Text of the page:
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David A. Wilson

Journalist and media executive David A. Wilson was born in Newark, New Jersey in 1977 to Vernon and Beverly Wilson. One of ten children, he was raised in the Georgia King Village housing projects in Newark. Wilson went on to attend Rowan University in Glassboro, New Jersey. In 1997, during his sophomore year in college, he was hired as an intern at WABC-TV in New York City, where he worked on the show Like It Is and was mentored by Gil Noble. Wilson received his B.S. degree in communications from Rowan University in 1999.

Upon graduation, Wilson worked at the assignment desk for local news outlets. In 2000, he was hired at Network News Service (NNS), where he served as lead producer and oversaw newsroom operations. Wilson went on to research and develop content for the award-winning CBS News program 48 Hours. In 2005, he left his job at CBS, co-founded the film production company Three Part Media LLC, and began work on the film Meeting David Wilson, a documentary that chronicles Wilson’s personal journey to find answers to today's racial disparities in America, where he served as director and writer. Meeting David Wilson premiered on MSNBC in 2008, and won the Radio-Television News Directors Association/UNITY: Journalists of Color Award.

In 2009, following the success of Meeting David Wilson, Wilson and Three Part Media founded NBC News’ TheGrio.com, the first video-centric news community site devoted to providing African Americans with stories and perspectives that are underrepresented in existing national news outlets. Wilson first served as managing editor of TheGrio, and was named executive editor in 2011. In 2013, TheGrio became a division of the MSNBC cable channel.

Wilson has been honored as one of The Network Journal‘s 40 Under 40.

David Wilson was interviewed by The HistoryMakers on February 19, 2014.

Accession Number

A2014.063

Sex

Male

Interview Date

2/19/2014

Last Name

Wilson

Maker Category
Marital Status

Single

Middle Name

Andre

Organizations
Schools

Martin Luther King Jr. Elementary School

Milton Hershey School

Arts High School

Rowan University

Search Occupation Category
First Name

David

Birth City, State, Country

Newark

HM ID

WIL71

Favorite Season

May, September

State

New Jersey

Favorite Vacation Destination

Bahia, Brazil

Favorite Quote

You Are The Best You That Anyone Can Be. Don’t Forfeit That One Advantage In Life By Trying To Be Someone That You’re Not.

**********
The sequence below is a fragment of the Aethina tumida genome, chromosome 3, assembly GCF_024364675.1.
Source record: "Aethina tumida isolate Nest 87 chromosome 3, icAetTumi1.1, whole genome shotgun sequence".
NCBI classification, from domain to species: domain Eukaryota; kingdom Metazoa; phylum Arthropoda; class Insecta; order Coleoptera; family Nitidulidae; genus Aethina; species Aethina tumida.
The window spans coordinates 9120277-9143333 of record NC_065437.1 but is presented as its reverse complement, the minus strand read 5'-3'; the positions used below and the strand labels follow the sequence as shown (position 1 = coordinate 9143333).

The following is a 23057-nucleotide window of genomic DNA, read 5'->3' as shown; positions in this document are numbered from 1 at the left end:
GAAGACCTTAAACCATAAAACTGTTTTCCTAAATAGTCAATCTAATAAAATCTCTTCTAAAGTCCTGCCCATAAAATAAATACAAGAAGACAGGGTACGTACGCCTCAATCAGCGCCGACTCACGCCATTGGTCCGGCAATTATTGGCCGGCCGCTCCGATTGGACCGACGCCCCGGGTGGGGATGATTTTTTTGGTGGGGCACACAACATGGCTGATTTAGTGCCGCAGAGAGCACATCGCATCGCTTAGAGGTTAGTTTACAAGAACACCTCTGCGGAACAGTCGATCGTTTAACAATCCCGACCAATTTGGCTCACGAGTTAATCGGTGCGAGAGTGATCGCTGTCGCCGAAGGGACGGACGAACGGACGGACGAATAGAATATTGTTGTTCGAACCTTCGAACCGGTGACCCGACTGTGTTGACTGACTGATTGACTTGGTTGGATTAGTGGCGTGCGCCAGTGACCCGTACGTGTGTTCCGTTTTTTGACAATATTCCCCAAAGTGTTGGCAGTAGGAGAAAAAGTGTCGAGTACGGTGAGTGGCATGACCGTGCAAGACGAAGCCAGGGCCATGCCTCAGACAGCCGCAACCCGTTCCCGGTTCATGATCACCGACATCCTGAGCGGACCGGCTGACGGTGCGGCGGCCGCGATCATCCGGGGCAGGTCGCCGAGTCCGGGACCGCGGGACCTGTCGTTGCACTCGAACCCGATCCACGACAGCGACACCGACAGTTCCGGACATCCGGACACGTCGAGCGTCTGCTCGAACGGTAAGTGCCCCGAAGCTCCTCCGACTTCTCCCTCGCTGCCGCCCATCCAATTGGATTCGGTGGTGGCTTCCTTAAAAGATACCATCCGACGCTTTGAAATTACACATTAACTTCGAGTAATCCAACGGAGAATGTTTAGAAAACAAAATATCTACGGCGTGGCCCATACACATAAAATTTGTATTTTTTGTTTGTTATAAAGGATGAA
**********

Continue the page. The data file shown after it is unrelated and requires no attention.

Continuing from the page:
Bio Photo
Speakers Bureau Region State

New York

Birth Date

4/15/1977

Birth Place Term
Speakers Bureau Region City

New York

Country

United States

Favorite Food

Thai Chicken Red Curry

Short Description

Journalist and media executive David Wilson (1977 - ) wrote and directed the film Meeting David Wilson and cofounded TheGrio.com.

Employment

Network News Service

CBS News

Three Part Media LLC

TheGrio.com

WABC-TV

Favorite Color

Blue

Timing Pairs
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DAStories

Tape: 1 Story: 1 - Slating of David Wilson's interview

Tape: 1 Story: 2 - David Wilson lists his favorites

Tape: 1 Story: 3 - David Wilson describes his father's family background

Tape: 1 Story: 4 - David Wilson talks about his father's upbringing

Tape: 1 Story: 5 - David Wilson describes his mother's family background

Tape: 1 Story: 6 - David Wilson lists his siblings

Tape: 1 Story: 7 - David Wilson describes his earliest childhood memory

Tape: 1 Story: 8 - David Wilson remembers the hardships of his childhood

Tape: 1 Story: 9 - David Wilson remembers the Georgia King Village housing project in Newark, New Jersey

Tape: 1 Story: 10 - David Wilson describes the sights, sounds and smells of his childhood

Tape: 1 Story: 11 - David Wilson describes his home in the Georgia King Village projects

Tape: 1 Story: 12 - David Wilson describes his family life

Tape: 1 Story: 13 - David Wilson talks about his father's abuse

Tape: 2 Story: 1 - David Wilson reflects upon his relationship with his father

Tape: 2 Story: 2 - David Wilson remembers growing up with ten siblings

Tape: 2 Story: 3 - David Wilson talks about the 13th Avenue/Dr. MLK, Jr. School in Newark, New Jersey, pt. 1

Tape: 2 Story: 4 - David Wilson describes the quality of the education system in Newark, New Jersey

Tape: 2 Story: 5 - David Wilson talks about the 13th Avenue/Dr. MLK, Jr. School in Newark, New Jersey, pt. 2

Tape: 2 Story: 6 - David Wilson describes his decision to enroll at the Milton Hershey School in Hershey, Pennsylvania

Tape: 2 Story: 7 - David Wilson recalls his family's response to his enrollment at the Milton Hershey School